Warm weather tips
- Hand water brown spots until they are gone.
- Eliminate blocked spray patterns by trimming around the sprinkler head or installing a taller 3- or 4-inch pop-up.
- Make sure you are using the same type of sprinkler heads throughout your lawn, do not mix and match.
- Check that your sprinkler heads are level to grade, perpendicular to the slope of the lawn and not watering sidewalks, walls, or patios.
- Ensure sprinkler heads provide "head-to-head" coverage. The spray of one sprinkler should reach the head of the adjacent sprinkler.
- Determine whether water pressure is a factor. Misting and excessive drift are signs of high pressure. Low pressure displays itself with weak, short spray patterns and reduced coverage.
Burned and scorched leaves
- Water plants deeply and infrequently to allow oxygen in the soil, wash away salts, and encourage deep rooting.
- Deeply water trees and shrubs once every seven to 10 days. Newer plants may need water twice as often.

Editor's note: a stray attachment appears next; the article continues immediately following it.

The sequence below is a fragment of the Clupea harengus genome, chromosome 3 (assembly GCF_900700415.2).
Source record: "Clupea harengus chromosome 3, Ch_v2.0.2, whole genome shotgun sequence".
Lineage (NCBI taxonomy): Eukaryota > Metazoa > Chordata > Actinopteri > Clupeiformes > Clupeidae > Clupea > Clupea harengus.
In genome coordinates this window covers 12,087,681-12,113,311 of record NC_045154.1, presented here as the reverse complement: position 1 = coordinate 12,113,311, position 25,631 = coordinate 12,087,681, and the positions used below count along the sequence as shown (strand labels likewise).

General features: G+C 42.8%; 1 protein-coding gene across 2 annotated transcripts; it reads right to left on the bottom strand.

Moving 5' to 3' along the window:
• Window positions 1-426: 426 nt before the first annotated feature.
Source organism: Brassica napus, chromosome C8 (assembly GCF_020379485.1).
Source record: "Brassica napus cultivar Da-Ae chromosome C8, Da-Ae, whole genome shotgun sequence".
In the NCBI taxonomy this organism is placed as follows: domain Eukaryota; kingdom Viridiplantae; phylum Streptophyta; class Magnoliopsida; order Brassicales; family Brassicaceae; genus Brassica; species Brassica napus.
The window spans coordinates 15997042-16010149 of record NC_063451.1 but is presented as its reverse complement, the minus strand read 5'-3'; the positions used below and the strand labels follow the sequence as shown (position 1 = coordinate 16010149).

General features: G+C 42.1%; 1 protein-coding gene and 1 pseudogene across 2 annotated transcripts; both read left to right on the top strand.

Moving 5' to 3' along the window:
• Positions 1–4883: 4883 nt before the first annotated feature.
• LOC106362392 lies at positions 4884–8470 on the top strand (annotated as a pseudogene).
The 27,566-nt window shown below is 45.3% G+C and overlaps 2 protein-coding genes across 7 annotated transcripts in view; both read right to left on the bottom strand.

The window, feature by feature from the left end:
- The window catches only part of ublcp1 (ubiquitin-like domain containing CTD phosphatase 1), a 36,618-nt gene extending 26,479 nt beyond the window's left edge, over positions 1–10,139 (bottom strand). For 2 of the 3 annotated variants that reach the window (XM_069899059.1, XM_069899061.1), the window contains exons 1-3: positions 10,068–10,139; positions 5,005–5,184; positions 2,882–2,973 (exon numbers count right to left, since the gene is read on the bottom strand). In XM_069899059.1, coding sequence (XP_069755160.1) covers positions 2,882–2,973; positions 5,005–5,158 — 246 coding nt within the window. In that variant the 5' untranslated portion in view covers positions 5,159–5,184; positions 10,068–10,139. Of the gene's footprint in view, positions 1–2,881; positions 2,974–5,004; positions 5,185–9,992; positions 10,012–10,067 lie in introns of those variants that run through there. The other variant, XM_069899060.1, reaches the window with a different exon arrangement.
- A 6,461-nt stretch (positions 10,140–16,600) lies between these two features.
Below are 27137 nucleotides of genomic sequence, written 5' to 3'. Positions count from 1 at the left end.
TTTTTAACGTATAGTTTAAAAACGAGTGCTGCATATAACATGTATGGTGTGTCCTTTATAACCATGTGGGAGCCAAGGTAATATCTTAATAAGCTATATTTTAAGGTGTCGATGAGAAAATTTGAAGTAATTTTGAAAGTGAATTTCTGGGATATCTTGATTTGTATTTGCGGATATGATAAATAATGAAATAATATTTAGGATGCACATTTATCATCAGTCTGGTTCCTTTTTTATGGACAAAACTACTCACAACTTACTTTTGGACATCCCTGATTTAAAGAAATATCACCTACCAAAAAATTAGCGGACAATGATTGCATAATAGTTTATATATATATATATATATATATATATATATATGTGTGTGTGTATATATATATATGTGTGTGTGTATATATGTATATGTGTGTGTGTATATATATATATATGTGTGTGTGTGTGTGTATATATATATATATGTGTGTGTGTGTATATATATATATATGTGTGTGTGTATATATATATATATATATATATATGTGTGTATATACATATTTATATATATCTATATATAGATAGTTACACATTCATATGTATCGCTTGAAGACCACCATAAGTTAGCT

- Add a layer of surface mulch 2- to 4-inches thick to conserve water and provide insulation from the heat.
- Ensure you are using the right fertilizer both for your specific plants and for the time of year. Some fertilizers release much faster in hot weather, increasing the potential for damage.
- Aerate at least twice a year to minimize compacted soils, which can stress your lawn.
- If you notice an area that is particularly dry, add a tablespoon of liquid soap to a gallon of water and drench the dried area. This breaks down the surface tension of the grass.
Each time you mow the lawn, change directions and set your mower to the proper height (2 ½ - 3 inches for tall fescue and ¾ - 1 ½ inches for Bermuda) to promote a healthy lawn and to reduce water use.
Choose native plants that are meant for the arid Southern Nevada climate and require less water and maintenance. There are a variety of low-maintenance plants which will add both color and vibrance to your landscape. Bermuda and other warm-season grasses require about one-third less water than tall fescue grass.